[TUHS] Happy birthday, Dennis Ritchie! [ really sun vs dec/apollo --> X and NeWS ]

Jon Steinhart jon at fourwinds.com
Wed Sep 13 01:35:24 AEST 2017


arnold at skeeve.com writes:
> 
> In particular, the creation of NFS and then the efforts to make it into
> a de-facto standard (giving away the RPC and XDR code) was a HUGE thing.
> 
> They weren't afraid to swim upstream, either. Even though NeWS never took
> off (even when combined with an X server), it was an interesting design,
> ahead of its time even.

It's interesting that you mention the two of these together.  It's my
opinion that the main reason that NeWS failed was because of the success
of NFS.

I recall that Apollo was really pissed off by NFS because they felt that
their token-ring network was better but lost because NFS was given away.
In hindsight, they were wrong; while the token-ring performed better in
large networks, the advent of switches made that moot.  In any case, when
NeWS was released nobody except Sun knew how to do the graphics (even
Adobe didn't know how to do it fast for display) and Apollo et. al. was
worried that Sun would give NeWS away and make it yet another de facto
standard a la NFS.  This led to the formation of the Hamilton Group which
was a thinly-disguised industry consortium that existed only for the
purpose of making sure that NeWS didn't succeed.

> DEC, IBM, and HP, all seemed to be playing follow the leader to Sun for
> many years.

I mentioned this to a lot of people after Sun died.  Few seem to realize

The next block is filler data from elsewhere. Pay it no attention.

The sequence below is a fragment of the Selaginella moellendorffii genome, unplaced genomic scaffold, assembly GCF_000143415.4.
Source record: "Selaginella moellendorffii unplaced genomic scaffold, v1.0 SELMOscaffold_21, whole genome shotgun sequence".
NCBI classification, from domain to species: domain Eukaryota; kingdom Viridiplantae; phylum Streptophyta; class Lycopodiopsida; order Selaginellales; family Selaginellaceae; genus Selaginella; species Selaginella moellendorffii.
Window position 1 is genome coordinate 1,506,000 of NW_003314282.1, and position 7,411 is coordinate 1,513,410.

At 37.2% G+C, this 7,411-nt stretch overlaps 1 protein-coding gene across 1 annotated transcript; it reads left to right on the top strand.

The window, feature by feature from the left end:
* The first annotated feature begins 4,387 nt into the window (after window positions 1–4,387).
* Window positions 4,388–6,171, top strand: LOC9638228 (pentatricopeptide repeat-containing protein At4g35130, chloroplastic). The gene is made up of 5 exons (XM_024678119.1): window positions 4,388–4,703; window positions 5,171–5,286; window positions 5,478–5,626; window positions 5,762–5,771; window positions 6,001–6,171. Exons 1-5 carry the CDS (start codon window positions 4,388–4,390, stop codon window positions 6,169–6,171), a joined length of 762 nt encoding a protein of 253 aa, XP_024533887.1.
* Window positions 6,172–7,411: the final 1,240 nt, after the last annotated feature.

how much of what became PC manufacturing technology resulted from innovations
at Sun.

ron at ronnatalie.com writes:
>
> NeWS had serious issues.   However, the same guy who was the NeWS proponent
> learned from mistakes and the result was the must more successful Sun
> tehnology:   JAVA.

I'm going to take issue with the above.  NeWS had way fewer serious issues
than X.  It's main reason for failure was the coordinated effort to kill it
from others in the industry.  As the guy who single-handedly prevented X
from becoming an ANSI standard, I'd be happy to start another thread on
this topic if people are interested.  Part of the result of the Hamilton
Group effort was the misguided attempt to merge X and NeWS which was a
botched disaster.

Java is not the result of learning from mistakes in NeWS.  I have joked with
James that I feel that his legacy is being the person who first realizes that
technology is changing to the point where something can be done using an
interpreter.  If you look at his project history, he's done this many times.
I think that it's more accurate to say that Java is the result of a lifetime
of learning from interpreter projects.  I fully expect some new interpreter
to take over AWS sometime soon :-)

Jon


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